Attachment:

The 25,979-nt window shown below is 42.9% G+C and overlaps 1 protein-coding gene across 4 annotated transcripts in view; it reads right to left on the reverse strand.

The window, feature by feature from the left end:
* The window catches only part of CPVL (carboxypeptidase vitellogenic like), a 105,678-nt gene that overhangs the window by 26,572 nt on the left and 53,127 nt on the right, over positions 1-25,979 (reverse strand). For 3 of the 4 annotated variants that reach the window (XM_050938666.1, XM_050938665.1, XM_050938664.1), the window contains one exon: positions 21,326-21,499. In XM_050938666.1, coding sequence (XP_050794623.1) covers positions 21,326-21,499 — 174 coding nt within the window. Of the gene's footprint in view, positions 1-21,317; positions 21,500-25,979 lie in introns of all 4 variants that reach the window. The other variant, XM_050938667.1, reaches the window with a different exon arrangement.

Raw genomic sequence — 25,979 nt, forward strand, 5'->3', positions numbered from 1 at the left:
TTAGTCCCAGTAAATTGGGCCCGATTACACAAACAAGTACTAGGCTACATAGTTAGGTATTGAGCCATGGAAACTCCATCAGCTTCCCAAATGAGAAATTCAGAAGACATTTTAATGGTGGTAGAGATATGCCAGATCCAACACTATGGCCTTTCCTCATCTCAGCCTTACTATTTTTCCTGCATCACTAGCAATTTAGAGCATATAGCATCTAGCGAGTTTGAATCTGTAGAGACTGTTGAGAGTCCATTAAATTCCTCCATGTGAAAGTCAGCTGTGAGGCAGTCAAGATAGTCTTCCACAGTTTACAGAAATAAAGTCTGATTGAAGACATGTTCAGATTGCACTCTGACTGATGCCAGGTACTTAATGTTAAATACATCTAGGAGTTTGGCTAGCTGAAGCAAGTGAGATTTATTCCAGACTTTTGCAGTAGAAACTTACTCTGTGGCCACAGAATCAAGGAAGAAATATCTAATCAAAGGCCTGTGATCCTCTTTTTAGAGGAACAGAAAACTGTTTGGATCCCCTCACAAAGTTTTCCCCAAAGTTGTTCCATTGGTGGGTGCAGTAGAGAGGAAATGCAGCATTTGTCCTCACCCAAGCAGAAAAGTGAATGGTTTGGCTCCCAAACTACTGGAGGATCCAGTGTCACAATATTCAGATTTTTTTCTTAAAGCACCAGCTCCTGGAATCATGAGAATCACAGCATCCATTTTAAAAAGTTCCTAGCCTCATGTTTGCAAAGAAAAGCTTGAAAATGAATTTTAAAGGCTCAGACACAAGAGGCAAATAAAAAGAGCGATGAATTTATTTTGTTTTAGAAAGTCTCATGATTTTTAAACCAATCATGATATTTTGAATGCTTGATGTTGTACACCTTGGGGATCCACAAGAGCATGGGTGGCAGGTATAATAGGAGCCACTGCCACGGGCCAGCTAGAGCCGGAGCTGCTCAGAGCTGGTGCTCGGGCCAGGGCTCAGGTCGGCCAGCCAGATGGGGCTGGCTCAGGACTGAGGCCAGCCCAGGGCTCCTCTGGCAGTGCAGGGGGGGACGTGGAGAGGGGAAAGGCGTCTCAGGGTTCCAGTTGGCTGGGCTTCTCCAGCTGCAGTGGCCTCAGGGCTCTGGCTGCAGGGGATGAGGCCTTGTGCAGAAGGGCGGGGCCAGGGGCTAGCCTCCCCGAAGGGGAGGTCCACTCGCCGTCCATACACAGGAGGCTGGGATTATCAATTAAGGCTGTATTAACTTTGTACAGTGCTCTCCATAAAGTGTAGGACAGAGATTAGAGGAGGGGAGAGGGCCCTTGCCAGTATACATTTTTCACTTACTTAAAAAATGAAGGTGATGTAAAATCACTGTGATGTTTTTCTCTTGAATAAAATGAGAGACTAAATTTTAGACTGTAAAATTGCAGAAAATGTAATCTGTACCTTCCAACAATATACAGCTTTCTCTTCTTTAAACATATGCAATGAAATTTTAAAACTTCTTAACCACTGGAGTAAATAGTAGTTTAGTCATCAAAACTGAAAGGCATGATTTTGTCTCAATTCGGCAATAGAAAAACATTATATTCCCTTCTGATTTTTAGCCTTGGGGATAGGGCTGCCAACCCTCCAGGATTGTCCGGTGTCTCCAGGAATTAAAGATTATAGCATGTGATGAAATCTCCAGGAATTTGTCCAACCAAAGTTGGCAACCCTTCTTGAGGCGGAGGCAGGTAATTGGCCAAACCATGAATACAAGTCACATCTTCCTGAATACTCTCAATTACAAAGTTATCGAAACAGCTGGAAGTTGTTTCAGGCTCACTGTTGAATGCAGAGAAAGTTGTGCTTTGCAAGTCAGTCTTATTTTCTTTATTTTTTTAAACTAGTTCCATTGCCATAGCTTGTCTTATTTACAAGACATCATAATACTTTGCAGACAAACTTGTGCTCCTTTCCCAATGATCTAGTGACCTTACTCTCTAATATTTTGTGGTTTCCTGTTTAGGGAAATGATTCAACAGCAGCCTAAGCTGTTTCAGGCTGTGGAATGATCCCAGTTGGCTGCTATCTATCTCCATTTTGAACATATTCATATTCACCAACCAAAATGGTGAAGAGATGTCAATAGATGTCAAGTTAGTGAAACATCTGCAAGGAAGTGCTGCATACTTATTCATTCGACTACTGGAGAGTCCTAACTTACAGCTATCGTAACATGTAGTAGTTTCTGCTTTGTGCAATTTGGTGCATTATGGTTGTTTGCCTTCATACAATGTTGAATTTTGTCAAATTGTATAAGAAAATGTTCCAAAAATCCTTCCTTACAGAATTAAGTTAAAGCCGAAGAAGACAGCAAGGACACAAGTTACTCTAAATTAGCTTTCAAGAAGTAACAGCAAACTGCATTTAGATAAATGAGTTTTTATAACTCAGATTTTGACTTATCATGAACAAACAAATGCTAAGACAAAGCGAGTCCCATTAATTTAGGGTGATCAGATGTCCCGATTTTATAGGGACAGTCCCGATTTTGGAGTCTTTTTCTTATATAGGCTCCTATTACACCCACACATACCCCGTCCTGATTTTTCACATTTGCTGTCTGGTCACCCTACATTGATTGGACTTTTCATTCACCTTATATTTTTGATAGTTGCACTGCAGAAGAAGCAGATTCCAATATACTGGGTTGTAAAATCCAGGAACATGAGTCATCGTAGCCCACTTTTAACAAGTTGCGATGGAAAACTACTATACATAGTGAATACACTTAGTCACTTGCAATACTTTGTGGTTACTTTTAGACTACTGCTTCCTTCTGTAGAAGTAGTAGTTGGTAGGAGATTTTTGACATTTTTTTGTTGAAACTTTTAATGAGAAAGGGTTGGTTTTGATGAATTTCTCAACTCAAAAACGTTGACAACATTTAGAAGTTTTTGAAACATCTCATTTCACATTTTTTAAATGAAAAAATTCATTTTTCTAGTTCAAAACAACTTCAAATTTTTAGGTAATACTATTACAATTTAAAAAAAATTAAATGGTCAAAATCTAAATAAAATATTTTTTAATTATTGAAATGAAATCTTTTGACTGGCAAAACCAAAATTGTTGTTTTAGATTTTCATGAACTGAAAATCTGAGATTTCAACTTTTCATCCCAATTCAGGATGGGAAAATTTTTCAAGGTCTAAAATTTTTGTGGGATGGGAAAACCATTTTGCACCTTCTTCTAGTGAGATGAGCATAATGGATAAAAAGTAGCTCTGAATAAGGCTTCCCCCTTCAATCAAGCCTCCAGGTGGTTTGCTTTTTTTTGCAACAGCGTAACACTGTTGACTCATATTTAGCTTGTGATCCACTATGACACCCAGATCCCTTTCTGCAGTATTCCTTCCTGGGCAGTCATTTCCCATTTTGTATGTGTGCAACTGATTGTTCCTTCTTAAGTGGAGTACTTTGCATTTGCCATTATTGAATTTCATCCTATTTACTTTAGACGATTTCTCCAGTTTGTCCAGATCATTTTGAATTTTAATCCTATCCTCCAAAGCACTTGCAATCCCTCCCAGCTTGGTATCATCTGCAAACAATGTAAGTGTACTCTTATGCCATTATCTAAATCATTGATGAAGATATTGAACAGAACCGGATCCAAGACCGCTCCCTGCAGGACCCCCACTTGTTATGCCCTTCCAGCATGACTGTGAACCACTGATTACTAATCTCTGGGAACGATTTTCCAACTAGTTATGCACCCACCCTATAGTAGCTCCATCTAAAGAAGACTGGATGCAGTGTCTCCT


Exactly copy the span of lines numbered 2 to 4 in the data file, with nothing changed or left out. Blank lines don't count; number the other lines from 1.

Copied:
The window, feature by feature from the left end:
* The window catches only part of CPVL (carboxypeptidase vitellogenic like), a 105,678-nt gene that overhangs the window by 26,572 nt on the left and 53,127 nt on the right, over positions 1-25,979 (reverse strand). For 3 of the 4 annotated variants that reach the window (XM_050938666.1, XM_050938665.1, XM_050938664.1), the window contains one exon: positions 21,326-21,499. In XM_050938666.1, coding sequence (XP_050794623.1) covers positions 21,326-21,499 — 174 coding nt within the window. Of the gene's footprint in view, positions 1-21,317; positions 21,500-25,979 lie in introns of all 4 variants that reach the window. The other variant, XM_050938667.1, reaches the window with a different exon arrangement.

Raw genomic sequence — 25,979 nt, forward strand, 5'->3', positions numbered from 1 at the left: